Volvo S60 T4: Livelier Option for Younger Set

By Lee Pang Seng
THE Volvo S60 is seen as the rival to the Mercedes-Benz C-Class and BMW 3 Series although the price difference is not as big as you would expect, varying from a few thousand ringgit to more than RM20,000, depending on models. Volvo has its share of followers who have come to accept its brand of engineering and safety standards, and the price that needs to be paid to enjoy that privilege.

It also helps that the S60 has been upgraded recently with more features and engineering refinements to add a shine to its image. A noteworthy change is going smaller in engine displacement to flow with the better fuel economy trend against the high price of petrol, especially in unsubsidised markets. The models introduced for the Malaysian market are the 1.6 T4 and 2.0 T5.

With the turbocharging technology that Volvo has subscribed to for more than two decades, having a small engine is no longer seen as an underpower issue. Force-feeding air and fuel mixture into the combustion chamber produces strong horsepower and torque that compensates well for the initial lag. In fact, the early development of torque has almost done away with the initial turbo lag.

That’s our impression after a weekend with the S60 T4. On paper, the four-cylinder double cam 1.6-litre engine with variable valve timing delivers 132PS (180bhp) at 5700 and 240Nm from 1600rpm to 5000rpm. The transmission is a six-speed automatic with manual shift option. Volvo says it has a top speed of 225km/h, and accelerates to 100km/h in 9.2 seconds, while returning an average consumption of almost 14km/l. That’s impressive for a 1.6-litre car that probably weighs about 1.5 tonnes.

We found the engine responsive with a peppy initial feel that should go down well with the younger set who is often hungry for sheer power and quick getaways. The turbo boost pressure may be on the mild side but with maximum torque peaking earlier and the quick build-up of power on the go, the S60 T4 would easily be a match against its German rivals.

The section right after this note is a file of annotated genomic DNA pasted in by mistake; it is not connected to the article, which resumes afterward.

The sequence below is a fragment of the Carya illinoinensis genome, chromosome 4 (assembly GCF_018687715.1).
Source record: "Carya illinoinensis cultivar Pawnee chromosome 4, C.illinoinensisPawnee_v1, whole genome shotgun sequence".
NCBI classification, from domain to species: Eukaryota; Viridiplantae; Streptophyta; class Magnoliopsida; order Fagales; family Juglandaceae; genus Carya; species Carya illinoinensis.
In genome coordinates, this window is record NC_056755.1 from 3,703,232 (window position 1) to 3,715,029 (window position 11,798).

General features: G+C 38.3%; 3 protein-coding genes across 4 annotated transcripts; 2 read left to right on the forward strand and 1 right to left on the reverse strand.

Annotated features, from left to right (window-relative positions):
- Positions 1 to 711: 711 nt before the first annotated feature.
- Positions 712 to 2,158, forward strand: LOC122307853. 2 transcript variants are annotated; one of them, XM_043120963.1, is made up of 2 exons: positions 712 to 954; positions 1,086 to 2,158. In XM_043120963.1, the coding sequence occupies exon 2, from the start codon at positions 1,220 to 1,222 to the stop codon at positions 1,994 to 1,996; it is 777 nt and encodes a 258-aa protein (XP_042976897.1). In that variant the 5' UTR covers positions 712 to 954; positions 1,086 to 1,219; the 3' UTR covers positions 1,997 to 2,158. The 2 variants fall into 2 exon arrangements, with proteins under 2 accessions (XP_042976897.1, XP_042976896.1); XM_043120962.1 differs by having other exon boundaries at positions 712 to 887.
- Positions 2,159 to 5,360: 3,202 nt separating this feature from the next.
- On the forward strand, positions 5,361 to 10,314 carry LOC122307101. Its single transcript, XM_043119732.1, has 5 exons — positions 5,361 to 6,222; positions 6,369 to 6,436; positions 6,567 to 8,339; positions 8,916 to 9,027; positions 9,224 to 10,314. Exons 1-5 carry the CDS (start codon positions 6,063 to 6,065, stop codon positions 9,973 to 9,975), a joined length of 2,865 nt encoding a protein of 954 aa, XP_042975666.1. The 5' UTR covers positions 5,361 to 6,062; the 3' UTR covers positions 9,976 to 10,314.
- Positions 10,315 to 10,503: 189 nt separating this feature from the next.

And depending on how heavy your accelerator foot is, you can control the engine’s fuel consumption via the mileage range indicator on the instrument panel. We brought it up to a high of 670km through anticipated driving while a few bursts of hurried driving brought that down to below 400km at its worst. The choice is clearly yours to decide.

The 1.6-litre runs quietly but the guttural resonance from the exhaust system as the engine revs up encourages a speedy turn of pace. It did appear to be audibly louder than that in the S80 T5 2.0 that we drove a few weeks earlier. That too suggests a design to pander to younger drivers who may find such ‘powerful’ notes additive.

The independent front and multi-link rear suspension system keeps the S60 T4 well controlled dynamically through winding stretches. It turns in quite accurately with progressive understeer through sharp bends, and body lean is nicely checked to allow fairly high speeds through them.

It did feel a little jolty over successive bad patches, and the suspension components sounded klunky when the 215/50 R17 tyres are running over bumps and potholes. In a way, it is pretty typical as our impressions were the same with the S80 T5, although the effect was more subtle in the higher model.

Road roar was quite well muted over the varying surface terrain, and the few highway runs we did proved acceptable to the ears. There were also no complaints of excessive air turbulence raising wind noise that intrudes into the passenger cabin, a credit to the good aerodynamics of the S60 body.

The S60 comes well equipped with leather seats, auto up/down windows all round, electric adjustable front seats (with memory for driver), audio system with eight speakers, auto dim rearview mirror, power parking brake, and keyless entry, to name a few. The keyless entry is a newer system over the S80 we drove recently: all you have to do is put your hand in the space between handle and car body and the doors are unlocked. To lock, merely touch the depressed section on the door handle (we had to press a button on the S80).

And true to Volvo’s safety standards, the S60 comes with the gamut of active and passive safety systems. However, as the lower model variant, the T4 is not fitted with some of the newer systems though a useful one featured as part-and-parcel is the BLIS (blind spot information system). This uses a sensor on the door mirror to detect vehicles in blind spots so that we won’t change lanes inadvertently.

At RM220,000 on the road without insurance, the S60 T4 comes across as a good buy. That explains the greater preference among Malaysian Volvo buyers for this model. Of course, if you crave more, the S60 T5 2.0 with additional advanced features is available at RM259,000.

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